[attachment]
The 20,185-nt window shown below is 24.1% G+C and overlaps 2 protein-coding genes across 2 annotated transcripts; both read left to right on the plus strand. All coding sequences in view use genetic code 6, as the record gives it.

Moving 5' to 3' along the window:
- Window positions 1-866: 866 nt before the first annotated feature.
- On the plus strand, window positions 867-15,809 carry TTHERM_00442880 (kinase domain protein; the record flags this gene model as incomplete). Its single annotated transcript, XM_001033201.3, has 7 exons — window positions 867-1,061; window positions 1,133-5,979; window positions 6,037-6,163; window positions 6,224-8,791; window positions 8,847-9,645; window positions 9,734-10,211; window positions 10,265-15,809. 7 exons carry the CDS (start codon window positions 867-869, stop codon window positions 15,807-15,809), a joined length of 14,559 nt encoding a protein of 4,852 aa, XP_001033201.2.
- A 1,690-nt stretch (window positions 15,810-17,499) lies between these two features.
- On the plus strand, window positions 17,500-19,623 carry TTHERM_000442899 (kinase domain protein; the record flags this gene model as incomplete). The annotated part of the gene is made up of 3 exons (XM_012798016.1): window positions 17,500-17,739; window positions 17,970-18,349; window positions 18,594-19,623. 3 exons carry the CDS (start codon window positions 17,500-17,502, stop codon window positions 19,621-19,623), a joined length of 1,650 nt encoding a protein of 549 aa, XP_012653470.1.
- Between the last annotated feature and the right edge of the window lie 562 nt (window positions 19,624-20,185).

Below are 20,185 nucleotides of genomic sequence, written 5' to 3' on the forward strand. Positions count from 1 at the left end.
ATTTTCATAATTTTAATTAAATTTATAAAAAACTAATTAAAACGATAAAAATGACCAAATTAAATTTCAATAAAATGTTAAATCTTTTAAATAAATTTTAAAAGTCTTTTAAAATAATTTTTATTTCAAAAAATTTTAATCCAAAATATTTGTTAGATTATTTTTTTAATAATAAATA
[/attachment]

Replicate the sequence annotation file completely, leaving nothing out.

The 20,185-nt window shown below is 24.1% G+C and overlaps 2 protein-coding genes across 2 annotated transcripts; both read left to right on the plus strand. All coding sequences in view use genetic code 6, as the record gives it.

Moving 5' to 3' along the window:
- Window positions 1-866: 866 nt before the first annotated feature.
- On the plus strand, window positions 867-15,809 carry TTHERM_00442880 (kinase domain protein; the record flags this gene model as incomplete). Its single annotated transcript, XM_001033201.3, has 7 exons — window positions 867-1,061; window positions 1,133-5,979; window positions 6,037-6,163; window positions 6,224-8,791; window positions 8,847-9,645; window positions 9,734-10,211; window positions 10,265-15,809. 7 exons carry the CDS (start codon window positions 867-869, stop codon window positions 15,807-15,809), a joined length of 14,559 nt encoding a protein of 4,852 aa, XP_001033201.2.
- A 1,690-nt stretch (window positions 15,810-17,499) lies between these two features.
- On the plus strand, window positions 17,500-19,623 carry TTHERM_000442899 (kinase domain protein; the record flags this gene model as incomplete). The annotated part of the gene is made up of 3 exons (XM_012798016.1): window positions 17,500-17,739; window positions 17,970-18,349; window positions 18,594-19,623. 3 exons carry the CDS (start codon window positions 17,500-17,502, stop codon window positions 19,621-19,623), a joined length of 1,650 nt encoding a protein of 549 aa, XP_012653470.1.
- Between the last annotated feature and the right edge of the window lie 562 nt (window positions 19,624-20,185).

Below are 20,185 nucleotides of genomic sequence, written 5' to 3' on the forward strand. Positions count from 1 at the left end.
ATTTTCATAATTTTAATTAAATTTATAAAAAACTAATTAAAACGATAAAAATGACCAAATTAAATTTCAATAAAATGTTAAATCTTTTAAATAAATTTTAAAAGTCTTTTAAAATAATTTTTATTTCAAAAAATTTTAATCCAAAATATTTGTTAGATTATTTTTTTAATAATAAATA